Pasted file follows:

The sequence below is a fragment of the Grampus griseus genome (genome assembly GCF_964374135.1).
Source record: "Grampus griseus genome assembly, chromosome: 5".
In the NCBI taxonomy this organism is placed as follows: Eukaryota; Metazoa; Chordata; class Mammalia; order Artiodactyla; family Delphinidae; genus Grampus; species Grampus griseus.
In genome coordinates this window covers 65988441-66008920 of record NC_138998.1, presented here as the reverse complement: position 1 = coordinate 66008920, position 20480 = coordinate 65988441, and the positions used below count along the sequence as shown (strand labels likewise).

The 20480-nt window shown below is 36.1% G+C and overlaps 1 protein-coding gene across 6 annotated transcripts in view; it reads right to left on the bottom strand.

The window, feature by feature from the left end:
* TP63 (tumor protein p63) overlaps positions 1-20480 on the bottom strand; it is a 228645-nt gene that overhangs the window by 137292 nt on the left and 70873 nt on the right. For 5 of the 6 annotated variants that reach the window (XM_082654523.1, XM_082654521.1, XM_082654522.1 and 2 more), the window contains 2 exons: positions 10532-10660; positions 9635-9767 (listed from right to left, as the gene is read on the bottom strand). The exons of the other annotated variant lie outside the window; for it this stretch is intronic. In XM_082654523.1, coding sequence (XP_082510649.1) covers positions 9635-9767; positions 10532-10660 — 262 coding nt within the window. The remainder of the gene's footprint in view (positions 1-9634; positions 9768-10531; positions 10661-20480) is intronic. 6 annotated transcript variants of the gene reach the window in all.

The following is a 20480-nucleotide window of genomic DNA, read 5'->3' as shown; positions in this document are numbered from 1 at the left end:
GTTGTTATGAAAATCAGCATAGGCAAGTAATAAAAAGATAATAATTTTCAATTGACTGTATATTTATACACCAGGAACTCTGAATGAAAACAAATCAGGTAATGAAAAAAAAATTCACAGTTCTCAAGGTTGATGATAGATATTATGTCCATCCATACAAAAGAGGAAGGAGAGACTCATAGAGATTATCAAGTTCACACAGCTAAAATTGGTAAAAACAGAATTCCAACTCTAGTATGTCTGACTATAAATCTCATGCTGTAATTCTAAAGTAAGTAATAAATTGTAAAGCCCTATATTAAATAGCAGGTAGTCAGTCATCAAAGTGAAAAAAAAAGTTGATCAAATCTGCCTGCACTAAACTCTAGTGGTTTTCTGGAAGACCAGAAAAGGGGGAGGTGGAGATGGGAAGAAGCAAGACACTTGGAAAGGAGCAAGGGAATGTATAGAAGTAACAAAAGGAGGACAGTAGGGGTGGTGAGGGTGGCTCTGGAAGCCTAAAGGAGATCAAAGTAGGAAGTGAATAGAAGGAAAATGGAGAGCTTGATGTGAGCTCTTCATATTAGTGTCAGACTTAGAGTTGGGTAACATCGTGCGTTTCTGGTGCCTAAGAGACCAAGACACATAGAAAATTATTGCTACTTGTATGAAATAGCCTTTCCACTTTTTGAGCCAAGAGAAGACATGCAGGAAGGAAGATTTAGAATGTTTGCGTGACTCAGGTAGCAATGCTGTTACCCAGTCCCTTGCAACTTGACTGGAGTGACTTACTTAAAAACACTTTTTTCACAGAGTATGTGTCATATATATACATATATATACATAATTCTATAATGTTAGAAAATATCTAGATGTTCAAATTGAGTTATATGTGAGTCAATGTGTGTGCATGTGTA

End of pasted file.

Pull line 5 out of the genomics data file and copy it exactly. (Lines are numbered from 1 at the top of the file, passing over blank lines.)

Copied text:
The 20480-nt window shown below is 36.1% G+C and overlaps 1 protein-coding gene across 6 annotated transcripts in view; it reads right to left on the bottom strand.